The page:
Posted at: 03/22/2013 6:11 AM
Updated at: 03/22/2013 6:31 PM
By: Berkeley Brean
A crash very early Friday morning involving a Greece police officer is a good lesson for all of us today.
Greece Police say the patrol car of Officer Ashley MacKenzie slid off Island Cottage Road and crashed into a utility pole. The wires from the pole landed on top of the police car.
Officer Mackenzie stayed in the car until RG&E cut power to the lines and firefighters could rescue her.
Would you know what to do if you found yourself in this situation?
After an accident, your instinct may be to get out of your car as soon as possible.
But if you hit a utility pole and there are wires on or around your car, the safe thing to do is stay inside.
RG&E's live wire demonstration team showed News10NBC what happens if a person steps on a live wire. Imagine what could have happened if Greece Police Officer Ashley Mackenzie got out of her car with the wires on top of it Friday morning.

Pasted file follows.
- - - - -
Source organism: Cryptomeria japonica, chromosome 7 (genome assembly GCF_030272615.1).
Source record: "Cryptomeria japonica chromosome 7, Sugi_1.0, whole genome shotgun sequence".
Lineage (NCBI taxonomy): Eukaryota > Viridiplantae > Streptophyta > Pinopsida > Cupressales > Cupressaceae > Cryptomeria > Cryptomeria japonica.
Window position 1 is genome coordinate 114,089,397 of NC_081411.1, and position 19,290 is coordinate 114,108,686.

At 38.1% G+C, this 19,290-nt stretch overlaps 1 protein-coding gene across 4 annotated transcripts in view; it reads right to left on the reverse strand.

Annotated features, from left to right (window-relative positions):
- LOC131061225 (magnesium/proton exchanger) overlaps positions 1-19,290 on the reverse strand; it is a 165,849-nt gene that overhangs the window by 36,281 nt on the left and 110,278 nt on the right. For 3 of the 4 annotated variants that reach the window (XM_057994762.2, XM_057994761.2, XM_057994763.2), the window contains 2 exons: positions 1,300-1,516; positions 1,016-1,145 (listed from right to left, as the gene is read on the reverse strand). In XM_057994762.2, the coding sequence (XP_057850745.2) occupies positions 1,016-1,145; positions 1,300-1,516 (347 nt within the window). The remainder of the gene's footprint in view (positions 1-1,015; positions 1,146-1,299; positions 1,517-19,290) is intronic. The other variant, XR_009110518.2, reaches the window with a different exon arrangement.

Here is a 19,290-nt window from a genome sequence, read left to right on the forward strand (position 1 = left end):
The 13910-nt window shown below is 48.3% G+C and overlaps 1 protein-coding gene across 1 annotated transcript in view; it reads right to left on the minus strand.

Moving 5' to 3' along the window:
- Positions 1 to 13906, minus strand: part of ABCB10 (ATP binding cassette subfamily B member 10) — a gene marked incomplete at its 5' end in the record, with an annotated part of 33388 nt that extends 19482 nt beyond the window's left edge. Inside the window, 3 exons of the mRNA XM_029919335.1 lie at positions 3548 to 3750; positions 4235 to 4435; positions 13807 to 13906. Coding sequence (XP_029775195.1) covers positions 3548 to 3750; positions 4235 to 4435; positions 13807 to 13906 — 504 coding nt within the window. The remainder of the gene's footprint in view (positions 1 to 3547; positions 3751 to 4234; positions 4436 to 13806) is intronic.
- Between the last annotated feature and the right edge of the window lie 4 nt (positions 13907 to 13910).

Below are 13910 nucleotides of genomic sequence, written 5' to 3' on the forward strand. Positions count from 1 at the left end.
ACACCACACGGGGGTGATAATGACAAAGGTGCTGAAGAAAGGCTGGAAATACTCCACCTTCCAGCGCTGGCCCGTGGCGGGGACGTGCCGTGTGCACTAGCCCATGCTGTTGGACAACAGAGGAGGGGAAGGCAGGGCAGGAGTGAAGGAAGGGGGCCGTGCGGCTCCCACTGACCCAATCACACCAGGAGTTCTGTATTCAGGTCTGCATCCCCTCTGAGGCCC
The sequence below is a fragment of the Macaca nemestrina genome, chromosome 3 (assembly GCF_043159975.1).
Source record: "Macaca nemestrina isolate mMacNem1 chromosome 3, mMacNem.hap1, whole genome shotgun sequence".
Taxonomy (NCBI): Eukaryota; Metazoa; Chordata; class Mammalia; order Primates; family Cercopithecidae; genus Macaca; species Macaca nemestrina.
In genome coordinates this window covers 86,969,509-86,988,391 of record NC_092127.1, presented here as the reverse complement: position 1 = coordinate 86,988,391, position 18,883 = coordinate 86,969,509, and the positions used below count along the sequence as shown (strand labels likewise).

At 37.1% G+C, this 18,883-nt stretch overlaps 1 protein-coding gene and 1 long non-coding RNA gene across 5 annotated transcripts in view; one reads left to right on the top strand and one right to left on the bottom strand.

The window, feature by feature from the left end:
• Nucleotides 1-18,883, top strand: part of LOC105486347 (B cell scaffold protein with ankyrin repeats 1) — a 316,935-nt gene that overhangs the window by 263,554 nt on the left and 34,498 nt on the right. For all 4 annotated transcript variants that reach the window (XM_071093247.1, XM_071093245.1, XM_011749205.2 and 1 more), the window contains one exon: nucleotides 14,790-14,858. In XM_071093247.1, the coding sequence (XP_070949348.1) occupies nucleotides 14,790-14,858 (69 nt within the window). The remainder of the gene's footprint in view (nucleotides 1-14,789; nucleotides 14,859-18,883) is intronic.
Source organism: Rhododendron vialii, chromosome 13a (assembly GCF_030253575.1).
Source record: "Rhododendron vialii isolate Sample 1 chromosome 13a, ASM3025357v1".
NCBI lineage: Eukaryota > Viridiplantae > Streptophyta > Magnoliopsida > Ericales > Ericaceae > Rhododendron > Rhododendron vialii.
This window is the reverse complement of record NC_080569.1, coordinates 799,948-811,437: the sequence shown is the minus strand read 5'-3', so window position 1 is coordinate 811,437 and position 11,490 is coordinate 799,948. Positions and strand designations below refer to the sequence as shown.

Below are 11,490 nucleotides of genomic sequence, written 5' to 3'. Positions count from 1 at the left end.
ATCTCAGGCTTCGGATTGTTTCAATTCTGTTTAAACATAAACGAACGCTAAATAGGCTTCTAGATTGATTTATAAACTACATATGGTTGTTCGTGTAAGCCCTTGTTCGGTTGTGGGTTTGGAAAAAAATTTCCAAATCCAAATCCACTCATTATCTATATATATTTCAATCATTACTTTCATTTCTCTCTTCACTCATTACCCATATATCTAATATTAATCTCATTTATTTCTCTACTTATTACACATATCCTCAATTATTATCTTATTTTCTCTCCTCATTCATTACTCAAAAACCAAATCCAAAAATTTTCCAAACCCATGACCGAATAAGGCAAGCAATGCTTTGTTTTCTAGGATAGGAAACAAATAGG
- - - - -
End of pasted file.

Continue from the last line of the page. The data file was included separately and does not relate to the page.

Lt. Rick Downs, Greece Police, said, “In this case, if she tried to get out of the vehicle, the situation might have been much more severe than it was.”
Officer MacKenzie was taken away on a stretcher as a precaution. Police say she only hurt her hand in the crash. RG&E says her biggest threat were the wires.
Mike Hoffman, RG&E, said, “Looking around you know your vehicle struck a pole and the wires are down. You want to do all you can to stay in that car.”
RG&E says people think downed wires look harmless, but News10NBC learned what could happen if someone tried to remove a downed wire with a piece of wood. They also show us what happens if someone , for whatever reason, tries to touch a live wire without the proper gloves.
Hoffman said, “It's in your backyard. It's in your front yard. It's along the roadways and there's a lot of energy stored. We don't want people to be afraid of electricity, just respect it.”
How often does this really happen? RG&E tracks the total number of motor vehicle accidents that cause power outages. They register an average of 120 a year. 70 to 80 of those involve downed wires. That's roughly an average of one and a half accidents a week.